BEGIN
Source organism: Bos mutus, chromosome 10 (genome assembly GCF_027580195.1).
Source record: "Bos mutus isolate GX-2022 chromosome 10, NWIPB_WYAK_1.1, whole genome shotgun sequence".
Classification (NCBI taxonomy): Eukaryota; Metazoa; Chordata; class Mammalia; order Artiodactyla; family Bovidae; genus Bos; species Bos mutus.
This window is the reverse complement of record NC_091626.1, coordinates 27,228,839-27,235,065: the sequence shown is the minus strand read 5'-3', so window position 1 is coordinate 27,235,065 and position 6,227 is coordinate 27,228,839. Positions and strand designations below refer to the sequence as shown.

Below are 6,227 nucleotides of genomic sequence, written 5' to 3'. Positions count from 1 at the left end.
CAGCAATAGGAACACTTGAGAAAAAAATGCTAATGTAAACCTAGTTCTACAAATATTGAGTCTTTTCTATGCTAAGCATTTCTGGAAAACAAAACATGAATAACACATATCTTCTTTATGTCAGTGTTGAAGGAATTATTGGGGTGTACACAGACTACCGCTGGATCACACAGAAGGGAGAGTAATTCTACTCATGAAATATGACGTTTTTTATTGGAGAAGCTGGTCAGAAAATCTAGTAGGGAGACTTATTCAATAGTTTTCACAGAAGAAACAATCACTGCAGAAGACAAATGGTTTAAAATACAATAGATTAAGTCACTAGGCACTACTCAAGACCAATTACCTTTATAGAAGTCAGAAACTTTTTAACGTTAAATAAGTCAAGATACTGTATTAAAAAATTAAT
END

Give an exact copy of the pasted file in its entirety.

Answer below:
Source organism: Bos mutus, chromosome 10 (genome assembly GCF_027580195.1).
Source record: "Bos mutus isolate GX-2022 chromosome 10, NWIPB_WYAK_1.1, whole genome shotgun sequence".
Classification (NCBI taxonomy): Eukaryota; Metazoa; Chordata; class Mammalia; order Artiodactyla; family Bovidae; genus Bos; species Bos mutus.
This window is the reverse complement of record NC_091626.1, coordinates 27,228,839-27,235,065: the sequence shown is the minus strand read 5'-3', so window position 1 is coordinate 27,235,065 and position 6,227 is coordinate 27,228,839. Positions and strand designations below refer to the sequence as shown.

Below are 6,227 nucleotides of genomic sequence, written 5' to 3'. Positions count from 1 at the left end.
CAGCAATAGGAACACTTGAGAAAAAAATGCTAATGTAAACCTAGTTCTACAAATATTGAGTCTTTTCTATGCTAAGCATTTCTGGAAAACAAAACATGAATAACACATATCTTCTTTATGTCAGTGTTGAAGGAATTATTGGGGTGTACACAGACTACCGCTGGATCACACAGAAGGGAGAGTAATTCTACTCATGAAATATGACGTTTTTTATTGGAGAAGCTGGTCAGAAAATCTAGTAGGGAGACTTATTCAATAGTTTTCACAGAAGAAACAATCACTGCAGAAGACAAATGGTTTAAAATACAATAGATTAAGTCACTAGGCACTACTCAAGACCAATTACCTTTATAGAAGTCAGAAACTTTTTAACGTTAAATAAGTCAAGATACTGTATTAAAAAATTAAT